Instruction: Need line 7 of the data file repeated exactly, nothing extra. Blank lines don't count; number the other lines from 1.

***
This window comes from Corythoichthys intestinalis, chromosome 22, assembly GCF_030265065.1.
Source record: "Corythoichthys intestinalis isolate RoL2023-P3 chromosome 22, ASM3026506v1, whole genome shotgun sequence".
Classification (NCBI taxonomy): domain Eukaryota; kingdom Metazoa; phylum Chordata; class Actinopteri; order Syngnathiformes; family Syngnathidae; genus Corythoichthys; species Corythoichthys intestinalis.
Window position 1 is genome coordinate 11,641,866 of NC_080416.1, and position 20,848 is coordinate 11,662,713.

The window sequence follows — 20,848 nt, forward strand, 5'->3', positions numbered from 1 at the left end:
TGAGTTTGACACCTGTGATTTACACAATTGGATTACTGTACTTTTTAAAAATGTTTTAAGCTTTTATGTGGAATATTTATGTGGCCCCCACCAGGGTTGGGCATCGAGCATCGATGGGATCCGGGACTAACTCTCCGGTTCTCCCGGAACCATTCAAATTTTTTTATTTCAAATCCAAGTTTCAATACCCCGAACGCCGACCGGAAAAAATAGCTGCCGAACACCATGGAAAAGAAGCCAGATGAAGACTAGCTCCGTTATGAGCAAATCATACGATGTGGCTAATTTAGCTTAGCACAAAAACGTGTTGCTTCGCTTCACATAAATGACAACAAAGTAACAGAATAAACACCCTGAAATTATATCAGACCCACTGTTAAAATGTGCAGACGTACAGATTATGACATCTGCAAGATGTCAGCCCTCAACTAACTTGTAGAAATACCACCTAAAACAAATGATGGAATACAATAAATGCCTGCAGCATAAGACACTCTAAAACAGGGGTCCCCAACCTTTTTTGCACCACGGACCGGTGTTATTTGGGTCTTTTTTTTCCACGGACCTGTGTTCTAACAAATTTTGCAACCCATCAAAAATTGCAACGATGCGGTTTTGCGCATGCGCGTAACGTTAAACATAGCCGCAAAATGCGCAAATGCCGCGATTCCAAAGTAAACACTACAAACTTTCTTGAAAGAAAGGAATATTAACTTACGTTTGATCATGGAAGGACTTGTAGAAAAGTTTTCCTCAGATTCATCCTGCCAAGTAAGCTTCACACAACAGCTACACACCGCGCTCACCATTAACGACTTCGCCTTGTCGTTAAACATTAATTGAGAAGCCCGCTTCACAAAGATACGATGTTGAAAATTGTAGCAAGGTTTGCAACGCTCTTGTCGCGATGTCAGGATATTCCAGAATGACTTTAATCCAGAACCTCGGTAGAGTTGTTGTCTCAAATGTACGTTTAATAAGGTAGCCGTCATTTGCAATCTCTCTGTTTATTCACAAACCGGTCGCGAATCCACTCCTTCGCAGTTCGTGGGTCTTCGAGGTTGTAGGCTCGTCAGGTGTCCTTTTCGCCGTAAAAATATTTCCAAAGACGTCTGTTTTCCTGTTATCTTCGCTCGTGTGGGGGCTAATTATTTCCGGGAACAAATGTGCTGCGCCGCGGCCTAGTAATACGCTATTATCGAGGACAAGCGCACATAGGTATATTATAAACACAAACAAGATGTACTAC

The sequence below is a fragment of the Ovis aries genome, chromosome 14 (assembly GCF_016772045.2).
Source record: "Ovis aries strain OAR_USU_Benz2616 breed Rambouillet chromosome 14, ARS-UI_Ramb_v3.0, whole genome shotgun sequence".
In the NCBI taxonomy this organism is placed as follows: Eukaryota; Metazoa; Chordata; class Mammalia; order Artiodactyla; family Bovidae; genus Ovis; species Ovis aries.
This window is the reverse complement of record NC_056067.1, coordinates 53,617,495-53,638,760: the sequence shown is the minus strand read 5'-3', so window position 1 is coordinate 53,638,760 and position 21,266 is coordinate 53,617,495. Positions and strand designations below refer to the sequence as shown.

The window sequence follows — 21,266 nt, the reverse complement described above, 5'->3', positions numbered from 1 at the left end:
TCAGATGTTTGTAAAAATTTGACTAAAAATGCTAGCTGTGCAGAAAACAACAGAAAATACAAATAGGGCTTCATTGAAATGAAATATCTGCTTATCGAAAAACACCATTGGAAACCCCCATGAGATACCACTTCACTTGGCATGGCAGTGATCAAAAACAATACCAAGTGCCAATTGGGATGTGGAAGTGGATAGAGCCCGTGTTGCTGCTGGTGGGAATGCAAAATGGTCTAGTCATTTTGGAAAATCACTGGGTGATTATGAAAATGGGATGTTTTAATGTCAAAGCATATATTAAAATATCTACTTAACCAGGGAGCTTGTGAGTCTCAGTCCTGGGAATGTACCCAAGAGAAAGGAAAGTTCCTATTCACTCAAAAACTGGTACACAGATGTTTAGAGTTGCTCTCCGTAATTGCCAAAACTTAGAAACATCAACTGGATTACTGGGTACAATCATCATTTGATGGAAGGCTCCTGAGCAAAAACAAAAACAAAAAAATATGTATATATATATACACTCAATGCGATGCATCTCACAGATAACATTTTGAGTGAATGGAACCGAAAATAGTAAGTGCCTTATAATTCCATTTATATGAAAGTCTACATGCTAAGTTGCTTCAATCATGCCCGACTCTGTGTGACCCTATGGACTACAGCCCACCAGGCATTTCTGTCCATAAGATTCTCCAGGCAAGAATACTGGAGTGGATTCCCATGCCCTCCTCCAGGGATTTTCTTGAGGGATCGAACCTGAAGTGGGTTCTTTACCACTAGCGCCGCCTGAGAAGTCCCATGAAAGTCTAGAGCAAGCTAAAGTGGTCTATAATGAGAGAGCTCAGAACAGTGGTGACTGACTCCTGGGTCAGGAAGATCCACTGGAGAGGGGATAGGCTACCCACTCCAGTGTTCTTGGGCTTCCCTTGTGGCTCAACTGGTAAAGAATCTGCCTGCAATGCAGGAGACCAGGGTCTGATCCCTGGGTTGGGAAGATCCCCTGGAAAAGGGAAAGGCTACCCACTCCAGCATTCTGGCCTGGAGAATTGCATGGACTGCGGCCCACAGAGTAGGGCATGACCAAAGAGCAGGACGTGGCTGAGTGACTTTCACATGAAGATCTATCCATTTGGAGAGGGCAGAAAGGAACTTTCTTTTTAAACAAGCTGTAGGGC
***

The sequence below is a fragment of the Ovis aries genome, chromosome 14 (assembly GCF_016772045.2).